Fort Campbell soldier missing after jumping into river to escape altercation at bar

A Fort Campbell soldier has been identified following his disappearance shortly before scuffling with bar staff at the Electric Cowboy in Clarksville, TN. (Photo credit: Kenneth Blackwell)

The swollen, flooded rivers surrounding the Fort Campbell area in Tennessee may have claimed the life of an off-duty soldier who is believed to have fallen into the swift and deadly waters.

Montgomery County Emergency Management Agency Director Jerry Buchanan said that his crews are currently searching the Cumberland River after a soldier involved at a bar altercation reportedly jumped into the adjacent Red River, which funnels into the Cumberland.

The soldier -who has not been identified but is reportedly in his early twenties- was at the area’s infamous Electric Cowboy nightclub when he became “belligerent” and fell into a puddle Friday night while challenging bar staff to fight him. Shortly after the altercation, police believe he jumped into the Red River.

Montgomery County officials do not suspect foul play in the incident.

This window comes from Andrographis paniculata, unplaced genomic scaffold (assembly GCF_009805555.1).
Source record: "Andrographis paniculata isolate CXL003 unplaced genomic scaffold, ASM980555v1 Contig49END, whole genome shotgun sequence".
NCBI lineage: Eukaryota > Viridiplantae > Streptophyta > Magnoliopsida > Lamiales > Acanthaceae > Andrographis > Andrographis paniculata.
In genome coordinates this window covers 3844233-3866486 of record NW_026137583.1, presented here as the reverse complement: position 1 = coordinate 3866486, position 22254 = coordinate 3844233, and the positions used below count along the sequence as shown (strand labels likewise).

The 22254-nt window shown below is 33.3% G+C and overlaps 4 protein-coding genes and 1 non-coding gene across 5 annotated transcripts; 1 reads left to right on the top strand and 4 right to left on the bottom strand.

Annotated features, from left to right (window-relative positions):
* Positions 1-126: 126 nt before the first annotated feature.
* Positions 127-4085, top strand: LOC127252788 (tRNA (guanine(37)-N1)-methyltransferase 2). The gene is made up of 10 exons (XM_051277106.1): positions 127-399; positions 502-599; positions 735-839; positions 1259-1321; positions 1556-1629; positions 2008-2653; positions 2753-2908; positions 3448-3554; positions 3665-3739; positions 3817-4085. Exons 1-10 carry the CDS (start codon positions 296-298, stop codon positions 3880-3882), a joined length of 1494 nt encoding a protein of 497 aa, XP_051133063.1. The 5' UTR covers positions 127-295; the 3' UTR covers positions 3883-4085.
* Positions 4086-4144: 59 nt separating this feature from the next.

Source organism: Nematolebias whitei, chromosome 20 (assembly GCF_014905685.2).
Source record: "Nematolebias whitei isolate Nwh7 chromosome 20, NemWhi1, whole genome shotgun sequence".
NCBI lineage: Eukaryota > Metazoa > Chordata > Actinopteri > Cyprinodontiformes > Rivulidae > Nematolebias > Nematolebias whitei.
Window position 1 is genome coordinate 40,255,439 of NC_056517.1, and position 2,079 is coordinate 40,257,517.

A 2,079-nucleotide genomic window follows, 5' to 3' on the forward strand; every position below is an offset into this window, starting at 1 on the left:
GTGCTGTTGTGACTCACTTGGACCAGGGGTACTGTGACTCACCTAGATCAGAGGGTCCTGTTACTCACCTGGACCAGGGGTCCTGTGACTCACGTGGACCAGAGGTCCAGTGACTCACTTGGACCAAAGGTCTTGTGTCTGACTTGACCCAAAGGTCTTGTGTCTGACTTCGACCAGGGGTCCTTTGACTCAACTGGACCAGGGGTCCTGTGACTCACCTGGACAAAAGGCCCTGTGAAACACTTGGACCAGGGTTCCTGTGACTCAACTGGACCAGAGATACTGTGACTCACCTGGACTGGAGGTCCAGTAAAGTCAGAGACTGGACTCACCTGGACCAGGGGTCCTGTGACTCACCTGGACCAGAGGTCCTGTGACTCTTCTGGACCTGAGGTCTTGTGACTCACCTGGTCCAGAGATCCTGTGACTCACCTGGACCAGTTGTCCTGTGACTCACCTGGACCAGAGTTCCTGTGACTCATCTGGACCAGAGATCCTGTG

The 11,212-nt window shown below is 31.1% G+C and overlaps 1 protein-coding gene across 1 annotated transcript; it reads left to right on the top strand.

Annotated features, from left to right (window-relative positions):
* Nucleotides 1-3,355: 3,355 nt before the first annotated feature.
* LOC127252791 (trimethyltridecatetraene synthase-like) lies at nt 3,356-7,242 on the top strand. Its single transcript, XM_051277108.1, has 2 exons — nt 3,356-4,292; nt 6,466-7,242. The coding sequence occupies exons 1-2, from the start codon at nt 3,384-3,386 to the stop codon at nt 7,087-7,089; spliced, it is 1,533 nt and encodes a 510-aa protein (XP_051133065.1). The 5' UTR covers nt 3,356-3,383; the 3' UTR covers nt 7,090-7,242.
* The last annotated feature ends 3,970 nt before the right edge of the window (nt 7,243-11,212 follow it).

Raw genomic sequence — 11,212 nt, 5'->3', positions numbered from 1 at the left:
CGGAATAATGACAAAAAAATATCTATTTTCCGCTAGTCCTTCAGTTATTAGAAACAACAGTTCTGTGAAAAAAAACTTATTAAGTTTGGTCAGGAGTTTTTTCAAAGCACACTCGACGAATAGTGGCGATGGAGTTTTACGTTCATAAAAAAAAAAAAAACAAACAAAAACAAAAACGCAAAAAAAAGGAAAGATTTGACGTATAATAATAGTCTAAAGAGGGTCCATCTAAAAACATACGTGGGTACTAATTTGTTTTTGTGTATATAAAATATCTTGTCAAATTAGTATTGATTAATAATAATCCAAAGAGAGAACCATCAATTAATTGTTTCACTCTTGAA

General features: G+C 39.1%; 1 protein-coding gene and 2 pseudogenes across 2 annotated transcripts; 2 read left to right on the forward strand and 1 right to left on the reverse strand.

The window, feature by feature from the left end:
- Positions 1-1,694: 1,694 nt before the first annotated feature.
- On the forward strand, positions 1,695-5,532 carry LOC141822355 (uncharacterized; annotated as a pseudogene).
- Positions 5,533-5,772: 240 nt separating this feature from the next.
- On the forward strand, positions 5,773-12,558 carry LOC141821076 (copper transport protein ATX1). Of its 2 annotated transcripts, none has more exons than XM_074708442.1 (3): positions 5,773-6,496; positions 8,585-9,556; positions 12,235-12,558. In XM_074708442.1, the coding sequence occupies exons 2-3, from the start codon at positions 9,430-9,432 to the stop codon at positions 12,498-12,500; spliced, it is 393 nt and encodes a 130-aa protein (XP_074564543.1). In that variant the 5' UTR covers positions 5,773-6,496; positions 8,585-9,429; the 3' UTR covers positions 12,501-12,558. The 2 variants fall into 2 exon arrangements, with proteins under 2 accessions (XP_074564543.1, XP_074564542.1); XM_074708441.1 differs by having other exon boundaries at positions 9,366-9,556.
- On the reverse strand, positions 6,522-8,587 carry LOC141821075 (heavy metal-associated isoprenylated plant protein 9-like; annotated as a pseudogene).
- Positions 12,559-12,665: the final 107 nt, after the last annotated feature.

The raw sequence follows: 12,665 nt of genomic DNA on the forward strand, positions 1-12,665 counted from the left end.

“It’s sad, you know, just to think of a person losing their life. It’s sad,” Buchanan said.

Waters surrounding the area have been dangerously rough due to flooding in the aftermath of Hurricane Harvey, causing rescue craft to become overwhelmed. Rescue crews had to put the search on pause Friday night, due to dangerous conditions.

“The Cumberland is a particularly dangerous river once it swells,” said Andy Wolf, Popular Military writer and former member of the Montgomery County Rescue Squad, an agency currently involved in rescue operations. “Those waters quickly engulf everything along the shore line, including local parks and docks, making transit difficult even for larger vessels.”

“It’s unfortunate,” he added, “but the environment we’re talking about means these situations rarely end on a good note. There is no telling when -or if- emergency services will find anything, no matter how professional they are.”

According to WSMV, maritime rescue crews will be checking the riverbanks three times a day, with commercial barges and law enforcement warned to be on the lookout as well.

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